Squash and gourd, how to grow them

Squash and gourds, a harvest

Gourd, or squash, is a familiar fall vegetable.

Key squash facts, a summary

Name – Cucurbita maxima
Family Cucurbitaceae or gourd family
Type vegetable

8 to 20 inches (20 to 50 cm)
Exposure full sun
Soil rich and well drained

Harvest September to December

From sowing to harvest, each step is important and will help you to get magnificent squash.

Sowing and planting squash

March is the right time to start sowing in a sheltered place in nursery pots followed by transplanting when the last frosts are past, or you can also wait for direct sowing starting from the month of May.

  • Squash loves heat, and requires warm to hot climate to germinate properly.

If sowing in nursery pots in spring, count more or less 3 weeks before transplanting them to the ground. That’s why there is no need to sow early.

  • Lightly press down 2 to 3 seeds per nursery pot.
  • Once sprouted, keep only the most vigorous one.
  • 3 weeks later, they can be set into their growing bed, provided that the last frost spells are in the past.

It is also possible to sow directly in the ground, starting from the month of May.

  • The richer your soil, the more abundant will your harvest be.
  • Feel free to add fertilizer or manure upon planting.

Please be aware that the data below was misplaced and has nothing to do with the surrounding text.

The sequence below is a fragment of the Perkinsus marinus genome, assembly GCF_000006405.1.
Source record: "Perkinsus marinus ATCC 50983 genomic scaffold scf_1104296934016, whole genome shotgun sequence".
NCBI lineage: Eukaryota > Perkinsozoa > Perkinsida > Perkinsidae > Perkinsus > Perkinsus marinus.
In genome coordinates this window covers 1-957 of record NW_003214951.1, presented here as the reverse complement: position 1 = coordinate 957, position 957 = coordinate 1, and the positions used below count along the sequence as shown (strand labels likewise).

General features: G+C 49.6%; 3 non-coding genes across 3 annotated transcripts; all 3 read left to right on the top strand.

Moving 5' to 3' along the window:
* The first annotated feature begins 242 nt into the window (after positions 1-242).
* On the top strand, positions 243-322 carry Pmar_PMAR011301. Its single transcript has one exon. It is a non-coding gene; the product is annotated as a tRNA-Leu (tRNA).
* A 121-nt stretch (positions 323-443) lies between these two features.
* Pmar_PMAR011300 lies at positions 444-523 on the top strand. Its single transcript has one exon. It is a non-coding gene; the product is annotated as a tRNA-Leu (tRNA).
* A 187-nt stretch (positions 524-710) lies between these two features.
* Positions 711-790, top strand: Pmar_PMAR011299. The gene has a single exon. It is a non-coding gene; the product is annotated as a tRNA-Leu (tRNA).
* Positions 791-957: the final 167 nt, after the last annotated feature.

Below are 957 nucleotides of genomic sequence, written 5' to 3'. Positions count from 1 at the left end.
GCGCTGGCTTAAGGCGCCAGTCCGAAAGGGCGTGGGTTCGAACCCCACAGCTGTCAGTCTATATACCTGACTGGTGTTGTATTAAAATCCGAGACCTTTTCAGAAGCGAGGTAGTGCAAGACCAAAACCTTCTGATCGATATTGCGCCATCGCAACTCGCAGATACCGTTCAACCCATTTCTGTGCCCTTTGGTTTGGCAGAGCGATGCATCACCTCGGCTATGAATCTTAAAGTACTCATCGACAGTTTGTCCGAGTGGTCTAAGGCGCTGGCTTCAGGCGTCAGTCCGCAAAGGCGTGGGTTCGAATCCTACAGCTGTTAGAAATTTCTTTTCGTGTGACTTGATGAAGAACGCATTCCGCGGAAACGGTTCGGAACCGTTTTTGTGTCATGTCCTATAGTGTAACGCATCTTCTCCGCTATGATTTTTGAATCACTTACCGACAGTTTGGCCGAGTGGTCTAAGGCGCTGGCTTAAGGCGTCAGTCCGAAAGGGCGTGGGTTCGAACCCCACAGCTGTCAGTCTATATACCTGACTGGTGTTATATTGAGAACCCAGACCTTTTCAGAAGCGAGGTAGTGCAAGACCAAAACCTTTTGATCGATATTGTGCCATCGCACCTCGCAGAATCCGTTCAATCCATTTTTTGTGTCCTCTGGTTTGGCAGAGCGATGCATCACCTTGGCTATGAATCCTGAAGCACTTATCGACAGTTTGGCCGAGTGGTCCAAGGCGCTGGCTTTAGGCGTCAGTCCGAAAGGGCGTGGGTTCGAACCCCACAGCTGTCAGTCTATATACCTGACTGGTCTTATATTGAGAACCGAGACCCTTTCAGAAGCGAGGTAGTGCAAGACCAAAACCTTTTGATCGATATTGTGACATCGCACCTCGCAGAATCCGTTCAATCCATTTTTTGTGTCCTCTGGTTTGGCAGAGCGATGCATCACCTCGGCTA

• Loosen up the soil well before sowing.

Pruning and caring for squash

You can pinch off stems after the 3rd or 4th leaf to stimulate plant growth, this will ensure better productivity.

Once the plants have grown well, mulch their base to keep the soil moist and cool.

  • Mulch also keeps the squash from touching the soil thus avoiding the risk of rot.

Harvesting squash

Harvest the squash as soon as leaves dry up.

Fruits start to mature as early as September, but best is to harvest your squash when the stem has dried up and that foliage has turned yellow.

  • That is why harvest usually takes place at the beginning of October.
  • They must be harvested before the first frost spells when their color is a deep orange.

After the harvest, squash can keep for almost a year, in a dry room with a temperature ranging from 50 to 60°F (10 to 15°C).

Learn more about squash

Native to North America, gourds and squash come in a wide choice of shapes, colors and sizes.

With high levels of vitamin A, B, and C, these fruits also have the advantage of keeping for a long time over winter, ideally at temperatures of about 50 / 55°F (10 / 12°C).

Since it contains 92% water, squash is rather low on calories and potassium-rich, which makes it an excellent vegetable against hypertension.

Its flesh, which also has high levels of vitamin A, demonstrates acknowledged antioxidant properties.

The different varieties of squash that are grown most are ‘Hubbard’, ‘Butternut’ and ‘Turban’ squash. Of course, another squash that is very appreciated is the red kuri squash, with sweet flesh that reminds one of chestnuts.

Smart tip about squash

squashTake care not to let too many fruits develop on a single plant (at most 5 or 6), or you might reduce the quality of the entire harvest overall.

The technique is to remove the weaker and smaller fruits as soon as they form.

Credits for images shared to Nature & Garden (all edits by Gaspard Lorthiois):
Bales of hay and heaps of gourds by Gretta Blankenship under Pixabay license